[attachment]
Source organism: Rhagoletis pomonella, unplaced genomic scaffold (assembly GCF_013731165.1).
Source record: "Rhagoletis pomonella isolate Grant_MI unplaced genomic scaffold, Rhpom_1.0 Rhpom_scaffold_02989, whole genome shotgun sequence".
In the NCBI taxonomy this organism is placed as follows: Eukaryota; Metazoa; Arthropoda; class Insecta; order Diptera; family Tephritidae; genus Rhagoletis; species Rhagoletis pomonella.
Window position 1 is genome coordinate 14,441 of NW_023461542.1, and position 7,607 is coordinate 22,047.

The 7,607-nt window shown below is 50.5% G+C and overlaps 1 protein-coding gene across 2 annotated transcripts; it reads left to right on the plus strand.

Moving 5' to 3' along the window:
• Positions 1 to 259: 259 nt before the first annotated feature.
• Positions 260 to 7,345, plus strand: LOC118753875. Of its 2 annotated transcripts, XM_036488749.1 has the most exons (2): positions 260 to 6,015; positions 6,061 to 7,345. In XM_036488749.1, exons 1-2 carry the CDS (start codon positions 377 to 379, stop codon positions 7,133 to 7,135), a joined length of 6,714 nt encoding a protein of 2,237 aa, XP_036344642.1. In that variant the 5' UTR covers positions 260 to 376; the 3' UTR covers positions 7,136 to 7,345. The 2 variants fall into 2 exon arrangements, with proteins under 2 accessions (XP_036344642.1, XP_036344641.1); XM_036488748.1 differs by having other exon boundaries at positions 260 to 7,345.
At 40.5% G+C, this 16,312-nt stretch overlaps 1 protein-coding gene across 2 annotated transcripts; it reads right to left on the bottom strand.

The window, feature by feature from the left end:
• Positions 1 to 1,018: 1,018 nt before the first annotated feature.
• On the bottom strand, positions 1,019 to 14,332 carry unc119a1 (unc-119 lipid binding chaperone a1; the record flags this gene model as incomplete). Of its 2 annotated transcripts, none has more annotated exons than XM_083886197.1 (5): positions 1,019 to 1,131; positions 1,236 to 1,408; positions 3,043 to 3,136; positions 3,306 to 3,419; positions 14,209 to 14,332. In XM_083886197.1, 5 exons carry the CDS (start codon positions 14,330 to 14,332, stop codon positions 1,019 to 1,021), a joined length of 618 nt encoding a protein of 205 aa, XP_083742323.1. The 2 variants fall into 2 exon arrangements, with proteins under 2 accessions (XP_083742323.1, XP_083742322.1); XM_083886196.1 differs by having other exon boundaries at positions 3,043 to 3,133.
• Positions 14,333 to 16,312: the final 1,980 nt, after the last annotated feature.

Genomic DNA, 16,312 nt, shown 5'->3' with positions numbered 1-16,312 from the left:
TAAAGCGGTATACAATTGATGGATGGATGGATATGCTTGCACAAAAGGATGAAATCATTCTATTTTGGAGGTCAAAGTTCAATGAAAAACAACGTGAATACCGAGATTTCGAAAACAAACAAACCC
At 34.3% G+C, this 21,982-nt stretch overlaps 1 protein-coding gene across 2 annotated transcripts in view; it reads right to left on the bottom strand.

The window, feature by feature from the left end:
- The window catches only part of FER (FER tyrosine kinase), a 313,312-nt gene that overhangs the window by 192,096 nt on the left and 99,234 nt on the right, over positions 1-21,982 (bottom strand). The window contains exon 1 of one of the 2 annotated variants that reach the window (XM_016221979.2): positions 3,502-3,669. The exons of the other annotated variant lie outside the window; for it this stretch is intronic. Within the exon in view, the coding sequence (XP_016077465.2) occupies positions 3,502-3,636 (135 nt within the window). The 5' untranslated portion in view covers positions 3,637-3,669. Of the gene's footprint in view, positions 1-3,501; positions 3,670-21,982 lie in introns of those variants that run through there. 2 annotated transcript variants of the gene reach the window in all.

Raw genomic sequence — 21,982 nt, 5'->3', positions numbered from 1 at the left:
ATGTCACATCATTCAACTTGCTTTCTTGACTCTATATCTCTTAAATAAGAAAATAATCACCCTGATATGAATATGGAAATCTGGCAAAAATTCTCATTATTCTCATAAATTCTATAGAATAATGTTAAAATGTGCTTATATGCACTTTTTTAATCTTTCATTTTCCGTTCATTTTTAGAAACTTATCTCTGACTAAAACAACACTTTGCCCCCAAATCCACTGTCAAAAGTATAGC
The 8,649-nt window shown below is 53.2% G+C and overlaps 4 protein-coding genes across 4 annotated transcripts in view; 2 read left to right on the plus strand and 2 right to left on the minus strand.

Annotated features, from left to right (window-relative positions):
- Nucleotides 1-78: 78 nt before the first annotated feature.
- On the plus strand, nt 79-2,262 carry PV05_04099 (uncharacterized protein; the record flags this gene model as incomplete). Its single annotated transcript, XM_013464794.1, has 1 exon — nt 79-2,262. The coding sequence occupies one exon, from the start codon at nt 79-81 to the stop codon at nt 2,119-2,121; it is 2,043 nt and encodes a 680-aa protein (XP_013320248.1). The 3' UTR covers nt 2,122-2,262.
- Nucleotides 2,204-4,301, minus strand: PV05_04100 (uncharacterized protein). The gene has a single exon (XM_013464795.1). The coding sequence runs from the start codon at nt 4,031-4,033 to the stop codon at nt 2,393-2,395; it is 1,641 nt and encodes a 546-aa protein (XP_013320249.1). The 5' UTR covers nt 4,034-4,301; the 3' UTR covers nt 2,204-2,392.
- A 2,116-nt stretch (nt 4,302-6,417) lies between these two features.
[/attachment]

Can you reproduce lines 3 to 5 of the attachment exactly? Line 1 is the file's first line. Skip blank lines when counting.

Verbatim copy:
In the NCBI taxonomy this organism is placed as follows: Eukaryota; Metazoa; Arthropoda; class Insecta; order Diptera; family Tephritidae; genus Rhagoletis; species Rhagoletis pomonella.
Window position 1 is genome coordinate 14,441 of NW_023461542.1, and position 7,607 is coordinate 22,047.

The 7,607-nt window shown below is 50.5% G+C and overlaps 1 protein-coding gene across 2 annotated transcripts; it reads left to right on the plus strand.